As Abuse Victims Are Shunned

Bishop’s Almighty Insult

Well, was it? Not at all. Ronald Mulkearns, the former Catholic Bishop of Ballarat, died in April 2016 at age 85. He was in poor health in the lead-up to his death and in no position to divide his estate among multiple beneficiaries.

Fr Mulkearns (as he became) left a property at Fairhaven, valued at $2.1 million (which he inherited from his father) and about $40,000 cash to Bishop Paul Bird – the current Catholic bishop of Ballarat – “for the benefit of the Catholic diocese of Ballarat at his absolute discretion”.

Fair enough. Fr Mulkearns – a theological liberal, not a conservative, Catholic – could have left his assets with family members, friends or institutions. He did not do so. Rather, he left his worldly wealth to the Catholic diocese of Ballarat – aware that Bishop Bird had committed the diocese to further assisting victims of clerical child sexual abuse.

Before his death, Ronald Mulkearns admitted that he had been irresponsible in not properly handling clerical child sexual abuse when he was the Catholic Bishop of Ballarat. He was one of the many – in church and state – who were guilty of acts of omission in this area. But at least Ronald Mulkearns admitted this during his lifetime – and apologised to the victims.

On Wednesday, at the bottom of Page 2, Shannon Deery reported, under the beat-up headline “Victims to get evil bishop’s money”, that Bishop Bird had decided to use his inheritance from the Mulkearns Estate to support victims of clerical child sexual abuse in the Ballarat diocese. As would be expected – except, of course, by Shannon Deery.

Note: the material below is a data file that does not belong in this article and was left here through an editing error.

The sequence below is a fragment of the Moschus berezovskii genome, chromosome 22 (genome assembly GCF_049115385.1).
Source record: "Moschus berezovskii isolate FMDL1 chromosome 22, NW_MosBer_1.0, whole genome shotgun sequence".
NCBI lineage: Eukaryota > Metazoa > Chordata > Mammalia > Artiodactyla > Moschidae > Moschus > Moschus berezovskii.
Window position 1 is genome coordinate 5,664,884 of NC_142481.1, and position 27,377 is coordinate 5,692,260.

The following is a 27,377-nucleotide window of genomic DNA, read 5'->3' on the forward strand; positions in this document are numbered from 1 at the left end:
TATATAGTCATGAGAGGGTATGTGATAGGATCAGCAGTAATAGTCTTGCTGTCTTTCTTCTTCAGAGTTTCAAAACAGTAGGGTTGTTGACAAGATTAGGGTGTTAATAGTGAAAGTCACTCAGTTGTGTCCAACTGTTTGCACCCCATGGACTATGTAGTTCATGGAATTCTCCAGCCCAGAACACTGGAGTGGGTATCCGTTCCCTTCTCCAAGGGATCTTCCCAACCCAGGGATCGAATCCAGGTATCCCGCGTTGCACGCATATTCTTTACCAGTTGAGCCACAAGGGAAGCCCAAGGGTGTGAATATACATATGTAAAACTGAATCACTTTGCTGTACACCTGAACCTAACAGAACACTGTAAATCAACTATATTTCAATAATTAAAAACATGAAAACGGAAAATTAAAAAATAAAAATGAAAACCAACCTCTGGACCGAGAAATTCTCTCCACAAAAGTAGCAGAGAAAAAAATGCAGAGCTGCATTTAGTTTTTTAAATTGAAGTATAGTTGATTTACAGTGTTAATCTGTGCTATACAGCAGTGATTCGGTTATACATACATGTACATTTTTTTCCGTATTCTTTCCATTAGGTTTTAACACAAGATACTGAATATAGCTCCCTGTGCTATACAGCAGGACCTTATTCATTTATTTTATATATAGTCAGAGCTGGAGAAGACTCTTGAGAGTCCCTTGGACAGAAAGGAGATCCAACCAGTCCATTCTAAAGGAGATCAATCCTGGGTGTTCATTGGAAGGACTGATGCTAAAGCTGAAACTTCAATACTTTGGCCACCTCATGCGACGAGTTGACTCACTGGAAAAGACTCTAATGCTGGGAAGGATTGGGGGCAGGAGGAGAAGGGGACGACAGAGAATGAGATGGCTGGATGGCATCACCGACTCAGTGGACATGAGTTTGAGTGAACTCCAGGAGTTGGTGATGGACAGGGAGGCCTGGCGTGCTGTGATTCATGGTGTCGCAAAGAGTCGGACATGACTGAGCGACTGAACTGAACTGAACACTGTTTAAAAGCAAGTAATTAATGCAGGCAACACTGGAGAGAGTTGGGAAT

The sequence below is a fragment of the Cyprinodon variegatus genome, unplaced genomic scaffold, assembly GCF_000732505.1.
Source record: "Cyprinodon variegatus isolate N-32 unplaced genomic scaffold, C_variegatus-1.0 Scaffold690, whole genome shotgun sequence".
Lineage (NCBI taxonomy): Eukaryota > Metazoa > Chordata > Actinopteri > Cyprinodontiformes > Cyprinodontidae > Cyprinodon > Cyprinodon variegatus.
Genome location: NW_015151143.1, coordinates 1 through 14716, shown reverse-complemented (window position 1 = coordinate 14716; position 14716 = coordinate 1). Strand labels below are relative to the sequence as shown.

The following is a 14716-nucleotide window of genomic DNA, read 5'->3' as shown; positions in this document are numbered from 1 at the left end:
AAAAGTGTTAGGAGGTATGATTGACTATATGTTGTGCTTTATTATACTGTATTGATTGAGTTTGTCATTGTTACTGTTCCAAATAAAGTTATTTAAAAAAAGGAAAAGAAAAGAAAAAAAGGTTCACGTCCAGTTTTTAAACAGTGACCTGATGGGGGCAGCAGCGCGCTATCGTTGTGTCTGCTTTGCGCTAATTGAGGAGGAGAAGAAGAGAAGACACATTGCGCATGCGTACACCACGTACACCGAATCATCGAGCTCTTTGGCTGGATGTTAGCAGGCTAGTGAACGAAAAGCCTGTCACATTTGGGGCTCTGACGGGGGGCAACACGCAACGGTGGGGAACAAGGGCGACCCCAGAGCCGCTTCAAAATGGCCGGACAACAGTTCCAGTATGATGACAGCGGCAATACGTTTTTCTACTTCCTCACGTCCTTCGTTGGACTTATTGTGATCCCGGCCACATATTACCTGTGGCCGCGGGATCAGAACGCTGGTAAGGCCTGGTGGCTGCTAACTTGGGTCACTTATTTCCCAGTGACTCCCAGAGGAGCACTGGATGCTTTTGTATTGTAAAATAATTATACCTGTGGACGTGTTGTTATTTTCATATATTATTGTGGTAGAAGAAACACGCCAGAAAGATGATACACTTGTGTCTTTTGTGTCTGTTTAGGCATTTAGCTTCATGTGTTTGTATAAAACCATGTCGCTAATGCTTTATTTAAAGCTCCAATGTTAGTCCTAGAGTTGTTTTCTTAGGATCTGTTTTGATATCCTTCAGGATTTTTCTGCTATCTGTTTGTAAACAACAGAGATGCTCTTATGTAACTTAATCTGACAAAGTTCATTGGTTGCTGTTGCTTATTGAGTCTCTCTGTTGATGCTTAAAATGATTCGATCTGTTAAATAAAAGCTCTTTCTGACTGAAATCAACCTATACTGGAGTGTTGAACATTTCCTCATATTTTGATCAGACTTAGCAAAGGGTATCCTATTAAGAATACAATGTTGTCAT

The way Shannon Deery reports the affairs of the Catholic Church – a job offer sometime soon from the ABC or, perhaps, Fairfax Media should be anticipated.




Meet Kirstin McLiesh – Head, Audience and Consumer Affairs at the ABC. She is in charge of the unit at the taxpayer funded public broadcaster which investigates complaints alleging that ABC personnel have breached ABC editorial standards.

In most leading media organisations , such matters would be handled promptly by the editor-in-chief. However, the ABC editor-in-chief (formerly Mark Scott and now Michelle Guthrie) despatches complaints about the ABC into the ABC bureaucracy. This means delay. Moreover, when ABC staff sit in judgment on ABC staff it’s scarcely surprising that ABC Audience and Consumer Affairs dismisses outright the overwhelming majority of complaints which it receives about the ABC. According to the latest ABC Report, in 2014-2015 ABC Audience and Consumer Affairs rejected outright some 94 per cent of the complaints which it decided to investigate.

Thanks to the avid reader who forwarded Kirstin McLiesh’s finding re the complaint about Tony Jones’ comments concerning “Croatian Catholic extremist” terrorists on Q&A (18 July 2016). The finding contained in Kirstin McLiesh’s email to Frank Nekic dated 5 September 2016.

As is common in such matters, early in her reply Ms McLiesh commented: “Please accept my apologies for the delay in responding to you”. This overlooks the fact that the longer delay in handling a complaint the less likely that it can be dealt with adequately. And the letter ended with the pro-forma conclusion:

Thank you for giving the ABC the opportunity to respond to your concerns. Should you remain dissatisfied, you may be able to pursue your complaint with the Australian Communications and Media Authority.

As avid readers will be aware, the controversy commenced when the following exchange took place on Q&A on 18 July 2016:

Pauline Hanson: We have terrorism on the streets that we’ve never had before. We’ve had murders committed under the name of Islam, as we have the Lindt Cafe, Curtis Cheng and the two police officers in Melbourne, right? So this has happened. You have radicalisation —

Tony Jones: Can I just — I’m sure that — Pauline, I’m sure the fact-checkers will be on to this. But when you say we’ve never had terrorism in this country before, that’s simply not the case.

Pauline Hanson: Not to —

Tony Jones: In the 1970s there were multiple bombings by Croatian Catholic extremists. This has happened in Australia before. It’s not the first time. We should at least get that straight.